Thursday, August 27, 2009


In the last few days I've had news from two friends - one an old friend who has been supportive of me for all the years I've known him; another a new, Interwebs friend. Both have recently spent time in psychiatric care of one sort or another - hospitalized for a few days.

I'll call them "OF" and "NF" - again, I won't abuse anyone's privacy on this blog.

OF taught me years ago to play my mental health cards very close to the chest - or, to be fair, I thought that's what he was teaching me; I may have got the message completely scrambled. But that's the lesson I learned, and one I have followed, with one exception (which I quickly regretted.)

NF simply announced, on the net board where his true name is known, that he'd been in a hospital for psychiatric treatment for nine days and he was glad to be home.

I was really quite surprised at his honesty. And he was well received, with comments about openness and trust and honesty, all of which were well deserved, and then a comment that openness "is the only way to go."

All of which I watched from deep in my own little Narnia, in my little mental-health closet, which seemed awfully small suddenly. It made me think about my own situation - some of that thinking healthy, some of it less so.

For example: as I read the conversations between NF and other members, I bent them a bit and reacted as though they were about me. That is, NF is brave and honest and open and therefore Julia is cowardly and dishonest and sneaky. Amazing how quickly the warped thinking comes back, isn't it? I finally convinced myself that the conversation was about NF, not me, and that just about everyone I know would understand my unwillingness to open the door of my closet.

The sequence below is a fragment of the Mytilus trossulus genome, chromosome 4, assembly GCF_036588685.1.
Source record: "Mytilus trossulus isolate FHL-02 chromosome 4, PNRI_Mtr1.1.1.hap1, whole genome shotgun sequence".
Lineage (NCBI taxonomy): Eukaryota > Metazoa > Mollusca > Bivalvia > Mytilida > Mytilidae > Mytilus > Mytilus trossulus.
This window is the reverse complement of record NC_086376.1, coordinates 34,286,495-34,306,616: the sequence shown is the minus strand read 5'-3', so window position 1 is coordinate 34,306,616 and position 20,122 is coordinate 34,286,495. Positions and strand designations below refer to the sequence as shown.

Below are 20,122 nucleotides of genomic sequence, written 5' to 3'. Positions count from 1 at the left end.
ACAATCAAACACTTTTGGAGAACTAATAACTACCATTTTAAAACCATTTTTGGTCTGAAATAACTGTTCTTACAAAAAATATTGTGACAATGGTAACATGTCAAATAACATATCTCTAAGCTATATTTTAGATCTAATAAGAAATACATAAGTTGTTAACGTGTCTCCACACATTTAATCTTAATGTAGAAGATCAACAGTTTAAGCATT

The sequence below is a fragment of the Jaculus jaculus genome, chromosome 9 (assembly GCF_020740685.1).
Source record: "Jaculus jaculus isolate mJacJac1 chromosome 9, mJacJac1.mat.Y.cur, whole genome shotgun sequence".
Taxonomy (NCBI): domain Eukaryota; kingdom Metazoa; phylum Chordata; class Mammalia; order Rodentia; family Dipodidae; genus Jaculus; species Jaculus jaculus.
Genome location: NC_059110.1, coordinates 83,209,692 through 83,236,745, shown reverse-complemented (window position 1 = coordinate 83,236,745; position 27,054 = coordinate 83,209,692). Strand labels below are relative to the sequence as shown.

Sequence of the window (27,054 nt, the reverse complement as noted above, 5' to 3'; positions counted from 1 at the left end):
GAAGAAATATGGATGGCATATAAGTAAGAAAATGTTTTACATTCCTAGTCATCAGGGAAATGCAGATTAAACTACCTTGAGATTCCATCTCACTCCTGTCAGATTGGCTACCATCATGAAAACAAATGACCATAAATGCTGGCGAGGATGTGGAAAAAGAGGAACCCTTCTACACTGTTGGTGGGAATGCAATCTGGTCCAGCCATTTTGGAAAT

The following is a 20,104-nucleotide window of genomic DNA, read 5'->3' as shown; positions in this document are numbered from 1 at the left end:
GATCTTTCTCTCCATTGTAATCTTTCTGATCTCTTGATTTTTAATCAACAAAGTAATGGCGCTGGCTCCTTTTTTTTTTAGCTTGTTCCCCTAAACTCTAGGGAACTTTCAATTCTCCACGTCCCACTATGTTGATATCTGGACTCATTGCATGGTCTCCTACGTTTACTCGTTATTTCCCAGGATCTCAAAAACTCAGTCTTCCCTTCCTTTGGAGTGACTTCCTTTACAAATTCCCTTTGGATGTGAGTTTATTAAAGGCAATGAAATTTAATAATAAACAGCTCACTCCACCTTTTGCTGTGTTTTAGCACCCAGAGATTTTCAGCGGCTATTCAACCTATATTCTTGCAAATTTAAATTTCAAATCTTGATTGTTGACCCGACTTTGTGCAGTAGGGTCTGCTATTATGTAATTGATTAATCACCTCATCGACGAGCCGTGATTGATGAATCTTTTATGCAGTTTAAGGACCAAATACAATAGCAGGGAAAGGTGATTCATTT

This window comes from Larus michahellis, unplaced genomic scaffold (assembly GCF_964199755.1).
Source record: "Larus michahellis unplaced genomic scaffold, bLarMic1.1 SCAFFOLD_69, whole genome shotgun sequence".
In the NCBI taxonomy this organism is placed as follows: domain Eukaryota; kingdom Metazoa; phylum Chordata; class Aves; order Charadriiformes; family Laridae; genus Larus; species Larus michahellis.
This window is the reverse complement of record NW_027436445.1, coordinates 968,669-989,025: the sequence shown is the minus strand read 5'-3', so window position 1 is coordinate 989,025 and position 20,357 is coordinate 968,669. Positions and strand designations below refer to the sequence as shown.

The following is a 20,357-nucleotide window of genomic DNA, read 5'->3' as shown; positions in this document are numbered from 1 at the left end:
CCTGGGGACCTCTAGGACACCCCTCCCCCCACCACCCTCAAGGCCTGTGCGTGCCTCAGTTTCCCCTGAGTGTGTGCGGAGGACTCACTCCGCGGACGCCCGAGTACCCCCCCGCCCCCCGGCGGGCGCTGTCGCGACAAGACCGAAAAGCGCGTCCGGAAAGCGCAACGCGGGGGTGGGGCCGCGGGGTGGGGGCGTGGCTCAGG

It's also true that NF worked for himself for many years, and would be only too happy to do so again. I work for an employer, who would most likely not fire me if my history were known, but would certainly not trust me in the way I am currently trusted. And my field is a fairly incestuous one; word would get around unofficially, very fast, and my future earnings could be compromised. As a single woman of almost 50, I have only my own earnings to rely on. I'm not willing to put those at risk. So, although I found myself NF's ability to speak openly about his experiences, I'm glad I've never taken that step, and I'm happy for the lessons learned from OF - whether he taught them to me or not.

I also had to spend a bit of time thinking about the phrase "mentally ill." I will freely admit that I tend to avoid that phrase; for me it conjures up hearing voices and having a very slim relationship to reality - in short, people much sicker than I ever was (she says, praying that it was always true.)

I tend to think of myself as mentally healthy - as someone who was mentally ill, is now mentally healthy, will stay healthy as long as I take my medication, and will be mentally ill again if I stop. Even at that, I don't like the phrase "mentally ill." (Well, who does?) It just carries way too much baggage. While I don't mind choosing to stay in the mental-health closet, labeling it the mental-illness closet just seems to lock that door from the other side. I've never been hospitalized, and I want always to be in control of that lock.

Until society - more importantly, employers - have a better attitude about things, I'll just call it a salt deficiency. Lithium is made from lithium chloride, after all, and I wouldn't have to take it if I wasn't short of it, right?

Cowardly, maybe. Dishonest? I prefer "private." But I've been stable for 12 years, I'm still paying the rent, and I'm still putting money in the retirement account, and I'm not willing to give that up because other people are still hung up about words like "bipolar."

As for my old and new friends - I wish the best of health to them both, for a very long time to come.

No comments:

Post a Comment